PPC must probe procurement breaches in HDM Labs contract

Dear Editor,

Recently it was unearthed that HDM Labs Inc. was awarded a contract valued at $366,826,660 or ($1,789,886 US) on the 31st of August 2017.

In a statement to parliament on the 18th July 2018, Minister of Public Health Volda Lawrence, claimed her Ministry first had a restricted tender with six companies of which only three submitted bids which were opened on the 23rd May 2017. The National Procurement and Tender Administration Board (NPTAB) recommended that no award be made based presumably on the evaluation report that was submitted.

On the 29th June 2017, the Ministry of Public Health sought permission for restricted tendering using the same six companies from NPTAB. According to the Minister’s statement, the Ministry of Public Health received approval on the 30th of June 2017. On the 12th July 2018, the Ministry of Public Health wrote via email to the six companies requesting that they submit bids by the 18th July 2017. On the 18th July 2017 only HDM Labs submitted a bid. This single bid was then evaluated by the Ministry of Public Health and sent for approval by NPTAB on the 16th August 2017. The Ministry of Public Health then made an award to HDM Labs on the 31st August 2017.

In the first restricted tender, of the six companies that were requested to bid only three submitted bids. These included the International Pharmaceutical Agency (IPA), Caribbean Medical Supplies (CMS) and ANSA McAL Trading Limited (AMTL). Although HDM Labs Inc. was requested to submit a bid, this was not done in the first round of restricted tenders.

It is instructive that of the three companies that submitted bids, IPA, Caribbean Medical Suppliers, AMTL were all disqualified. The newspapers have reported that IPA’s bid was 187 million dollars. The Caribbean Medical Suppliers bid was for 95.5 million dollars. While AMTL was for 190.6 million dollars.

Having disqualified the three responsive bidders in the first round, the Ministry of Public Health, requested permission from NPTAB on the 30th June 2017, to do a second round of restricted tendering. The same six companies were requested to submit new bids within six days.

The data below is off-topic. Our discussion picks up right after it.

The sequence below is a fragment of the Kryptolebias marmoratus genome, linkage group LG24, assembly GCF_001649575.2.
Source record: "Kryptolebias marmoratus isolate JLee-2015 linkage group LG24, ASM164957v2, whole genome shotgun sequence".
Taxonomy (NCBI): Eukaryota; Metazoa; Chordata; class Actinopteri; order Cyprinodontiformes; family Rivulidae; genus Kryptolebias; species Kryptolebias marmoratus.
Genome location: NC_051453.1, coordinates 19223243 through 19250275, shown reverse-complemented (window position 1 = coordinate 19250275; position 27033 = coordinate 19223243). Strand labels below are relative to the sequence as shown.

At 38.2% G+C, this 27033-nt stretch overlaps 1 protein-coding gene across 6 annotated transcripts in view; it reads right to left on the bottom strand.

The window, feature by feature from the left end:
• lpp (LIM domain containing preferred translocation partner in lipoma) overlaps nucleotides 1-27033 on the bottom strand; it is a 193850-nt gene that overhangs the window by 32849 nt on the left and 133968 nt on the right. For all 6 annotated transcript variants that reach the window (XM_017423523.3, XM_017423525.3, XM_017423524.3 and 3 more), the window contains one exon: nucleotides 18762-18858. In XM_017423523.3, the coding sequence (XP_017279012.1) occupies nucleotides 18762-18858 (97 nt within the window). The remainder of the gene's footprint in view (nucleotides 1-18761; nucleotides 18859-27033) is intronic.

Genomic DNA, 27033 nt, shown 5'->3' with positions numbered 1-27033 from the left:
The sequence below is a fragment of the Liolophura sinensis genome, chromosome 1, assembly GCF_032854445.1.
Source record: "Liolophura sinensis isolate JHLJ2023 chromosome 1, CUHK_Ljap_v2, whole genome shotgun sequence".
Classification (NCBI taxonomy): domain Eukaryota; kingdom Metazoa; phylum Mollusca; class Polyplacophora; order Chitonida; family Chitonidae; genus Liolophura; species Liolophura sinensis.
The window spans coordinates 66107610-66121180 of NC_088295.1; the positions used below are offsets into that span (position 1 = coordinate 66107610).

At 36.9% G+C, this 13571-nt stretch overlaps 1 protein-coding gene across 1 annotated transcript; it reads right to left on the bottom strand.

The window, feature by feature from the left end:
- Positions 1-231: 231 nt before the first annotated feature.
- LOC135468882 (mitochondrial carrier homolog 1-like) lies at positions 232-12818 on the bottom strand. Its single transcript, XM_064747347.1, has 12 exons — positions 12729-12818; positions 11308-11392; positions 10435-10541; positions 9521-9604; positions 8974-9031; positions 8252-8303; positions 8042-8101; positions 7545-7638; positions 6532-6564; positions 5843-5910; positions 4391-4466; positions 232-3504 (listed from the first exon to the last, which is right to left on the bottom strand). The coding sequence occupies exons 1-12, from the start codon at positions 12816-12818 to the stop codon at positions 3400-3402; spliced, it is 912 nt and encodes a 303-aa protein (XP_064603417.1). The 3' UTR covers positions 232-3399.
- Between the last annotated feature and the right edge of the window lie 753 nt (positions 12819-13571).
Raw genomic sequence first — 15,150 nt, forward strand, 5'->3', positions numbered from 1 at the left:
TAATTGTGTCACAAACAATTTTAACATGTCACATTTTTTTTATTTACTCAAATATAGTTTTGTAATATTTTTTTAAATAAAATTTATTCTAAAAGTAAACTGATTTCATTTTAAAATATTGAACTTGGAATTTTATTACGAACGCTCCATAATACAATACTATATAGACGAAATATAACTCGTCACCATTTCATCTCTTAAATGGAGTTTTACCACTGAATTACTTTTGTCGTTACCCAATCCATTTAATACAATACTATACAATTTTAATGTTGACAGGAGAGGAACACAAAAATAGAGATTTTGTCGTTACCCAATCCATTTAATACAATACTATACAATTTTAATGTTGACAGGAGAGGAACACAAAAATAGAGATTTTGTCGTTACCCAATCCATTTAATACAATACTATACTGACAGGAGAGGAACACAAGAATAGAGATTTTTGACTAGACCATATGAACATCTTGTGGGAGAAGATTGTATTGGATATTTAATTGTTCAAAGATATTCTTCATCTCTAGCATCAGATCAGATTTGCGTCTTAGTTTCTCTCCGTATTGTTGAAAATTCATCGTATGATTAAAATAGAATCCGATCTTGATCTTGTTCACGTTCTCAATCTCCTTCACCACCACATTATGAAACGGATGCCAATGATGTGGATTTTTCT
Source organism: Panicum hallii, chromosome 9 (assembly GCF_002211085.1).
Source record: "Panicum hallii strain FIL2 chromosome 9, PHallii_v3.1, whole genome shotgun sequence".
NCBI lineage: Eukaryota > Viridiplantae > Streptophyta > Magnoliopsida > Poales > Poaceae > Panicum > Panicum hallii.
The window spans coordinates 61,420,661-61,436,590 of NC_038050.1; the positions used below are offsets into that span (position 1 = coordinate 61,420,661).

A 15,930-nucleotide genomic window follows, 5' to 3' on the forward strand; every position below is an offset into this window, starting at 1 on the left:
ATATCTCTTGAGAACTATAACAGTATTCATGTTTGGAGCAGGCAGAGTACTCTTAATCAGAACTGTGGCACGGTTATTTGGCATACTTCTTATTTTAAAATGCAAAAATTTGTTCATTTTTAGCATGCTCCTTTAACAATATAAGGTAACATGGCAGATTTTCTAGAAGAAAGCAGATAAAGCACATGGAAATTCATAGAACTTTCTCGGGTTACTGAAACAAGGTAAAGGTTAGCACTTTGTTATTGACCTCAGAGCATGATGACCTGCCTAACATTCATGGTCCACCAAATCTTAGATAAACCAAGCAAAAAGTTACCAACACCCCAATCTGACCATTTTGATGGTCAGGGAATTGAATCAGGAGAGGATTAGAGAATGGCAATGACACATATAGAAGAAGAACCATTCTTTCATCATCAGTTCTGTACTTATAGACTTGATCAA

However, reports in the press show that the Ministry of Public Health wrote HDM Labs Inc. on the 16th June 2017 to ascertain whether he was able to supply specific pharmaceutical items. On the 19th June 2017, the Permanent Secretary wrote to NPTAB requesting sole sourcing to HDM Labs Inc. On the 20th June 2017, the Permanent Secretary wrote to HDM Labs Inc. informing them of an award. If this is the case, then there is a clear breach of the procurement process, where a company was being handpicked for the job.

I had submitted questions to the Minister of Public Health on the 17/07/2018, to elucidate some of these matters. But the Minister using the majority in parliament asked that her answers be deferred.

There seem to be several consequences that have flowed from the reckless action of the Ministry of Public Health. The first is a clear breach of the Procurement Act Section 26 (1) on restricted tendering. In round two, while the Ministry of Public Health claims that they had restricted tendering, the evidence is suggesting that there was attempted sole sourcing from HDM Labs.

The Food and Drug Agency needs to assure the nation, that the medications that were bought through this contract have met regulatory standards, and provide the evidence to show that this company was licensed to import, and had met the necessary regulatory standards.

HDM Labs were awarded a contract of 366.8 million Guyana dollars. This sum is 271.3 million more than the bid from Caribbean Medical Suppliers Inc., it is 179.8 million more than International Pharmaceutical Agency bid, and it is 176.2 million dollars more than the AMTL bid. These are clear indication that taxpayers of this country did not get value for their monies.

Minister Karen Cummings in her 2017 budget presentation had this to say, “We have toiled and wrestled with the beast called procurement. Under the sagacious watch of my Colleague and Comrade, the Hon. Ms Volda Lawrence, procurement at the Ministry of Public Health has been brought under control. These industry best practices are not designed to slow things down as they are implemented to practice good governance and leadership mixed with accountability, fairness, balance and transparent deliverables through and through…”

Yet in the same year when these utterances were made, the Ministry of Public Health has at a minimum breached the Procurement Act, awarded a contract to a company more than 271.3 million dollars more than the lowest bidder in the first round. This makes a mockery of the government’s claim that it is fighting corruption.

They should have no problem with the various statutory agencies investigating this matter urgently and thoroughly.

I therefore call on the Public Procurement Commission to launch an immediate investigation into the multiple breaches of the Procurement Act and those culpable must be brought to justice. I call on the Food and Drug Administration to immediately investigate the quality of medication to determine if it met the minimum safety standards. I call on the Auditor General’s Office to carry out a value for money audit to determine whether the medicines acquired by the Ministry of Public Health through this arrangement gave the Guyanese people the best value for their tax dollars.

Yours faithfully,

Dr Frank Anthony


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